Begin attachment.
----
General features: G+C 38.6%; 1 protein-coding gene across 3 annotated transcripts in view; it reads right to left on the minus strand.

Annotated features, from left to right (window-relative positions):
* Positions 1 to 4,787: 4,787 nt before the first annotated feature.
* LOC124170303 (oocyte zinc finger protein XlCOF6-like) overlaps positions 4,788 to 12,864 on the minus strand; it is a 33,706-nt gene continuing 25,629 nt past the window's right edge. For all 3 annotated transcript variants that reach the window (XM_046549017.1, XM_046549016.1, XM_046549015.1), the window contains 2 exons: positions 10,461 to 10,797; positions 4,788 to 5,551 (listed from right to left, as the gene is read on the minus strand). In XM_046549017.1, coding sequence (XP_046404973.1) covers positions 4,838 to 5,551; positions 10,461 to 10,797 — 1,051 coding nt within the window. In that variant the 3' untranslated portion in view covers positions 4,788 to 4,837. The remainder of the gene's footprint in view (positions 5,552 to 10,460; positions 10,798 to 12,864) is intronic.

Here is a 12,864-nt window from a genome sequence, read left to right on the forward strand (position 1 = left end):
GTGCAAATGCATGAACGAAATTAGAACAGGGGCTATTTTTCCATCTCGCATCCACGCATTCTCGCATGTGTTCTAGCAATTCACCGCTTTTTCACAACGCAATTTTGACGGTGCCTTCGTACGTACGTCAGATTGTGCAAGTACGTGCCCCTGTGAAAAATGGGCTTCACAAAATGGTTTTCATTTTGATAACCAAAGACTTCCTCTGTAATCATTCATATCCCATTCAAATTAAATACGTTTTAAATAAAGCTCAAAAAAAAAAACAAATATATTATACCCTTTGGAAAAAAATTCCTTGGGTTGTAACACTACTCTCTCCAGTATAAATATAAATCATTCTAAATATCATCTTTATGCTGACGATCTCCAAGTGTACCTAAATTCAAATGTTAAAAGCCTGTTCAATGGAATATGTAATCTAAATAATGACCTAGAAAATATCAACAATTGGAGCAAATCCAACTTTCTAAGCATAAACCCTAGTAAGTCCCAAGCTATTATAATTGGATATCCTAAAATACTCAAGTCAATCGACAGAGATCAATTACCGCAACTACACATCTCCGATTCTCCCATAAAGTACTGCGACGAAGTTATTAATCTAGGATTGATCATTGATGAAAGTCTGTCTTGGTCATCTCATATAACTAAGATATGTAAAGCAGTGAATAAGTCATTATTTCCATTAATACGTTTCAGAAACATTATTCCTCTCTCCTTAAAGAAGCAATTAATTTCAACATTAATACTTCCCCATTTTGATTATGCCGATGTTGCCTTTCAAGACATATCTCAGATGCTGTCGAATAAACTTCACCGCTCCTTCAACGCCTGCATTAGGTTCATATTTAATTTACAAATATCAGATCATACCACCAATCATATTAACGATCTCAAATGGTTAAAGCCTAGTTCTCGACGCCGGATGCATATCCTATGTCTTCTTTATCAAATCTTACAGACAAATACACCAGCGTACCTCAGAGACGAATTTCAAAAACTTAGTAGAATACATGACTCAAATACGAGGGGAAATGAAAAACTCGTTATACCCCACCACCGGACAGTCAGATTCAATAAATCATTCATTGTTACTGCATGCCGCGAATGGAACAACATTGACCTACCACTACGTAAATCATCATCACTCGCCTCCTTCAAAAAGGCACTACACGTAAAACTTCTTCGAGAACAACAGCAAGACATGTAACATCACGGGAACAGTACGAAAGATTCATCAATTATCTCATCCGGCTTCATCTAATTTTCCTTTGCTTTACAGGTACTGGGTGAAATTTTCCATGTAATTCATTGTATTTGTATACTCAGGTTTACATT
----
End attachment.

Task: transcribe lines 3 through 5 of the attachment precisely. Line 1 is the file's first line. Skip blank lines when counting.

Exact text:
* Positions 1 to 4,787: 4,787 nt before the first annotated feature.
* LOC124170303 (oocyte zinc finger protein XlCOF6-like) overlaps positions 4,788 to 12,864 on the minus strand; it is a 33,706-nt gene continuing 25,629 nt past the window's right edge. For all 3 annotated transcript variants that reach the window (XM_046549017.1, XM_046549016.1, XM_046549015.1), the window contains 2 exons: positions 10,461 to 10,797; positions 4,788 to 5,551 (listed from right to left, as the gene is read on the minus strand). In XM_046549017.1, coding sequence (XP_046404973.1) covers positions 4,838 to 5,551; positions 10,461 to 10,797 — 1,051 coding nt within the window. In that variant the 3' untranslated portion in view covers positions 4,788 to 4,837. The remainder of the gene's footprint in view (positions 5,552 to 10,460; positions 10,798 to 12,864) is intronic.

Here is a 12,864-nt window from a genome sequence, read left to right on the forward strand (position 1 = left end):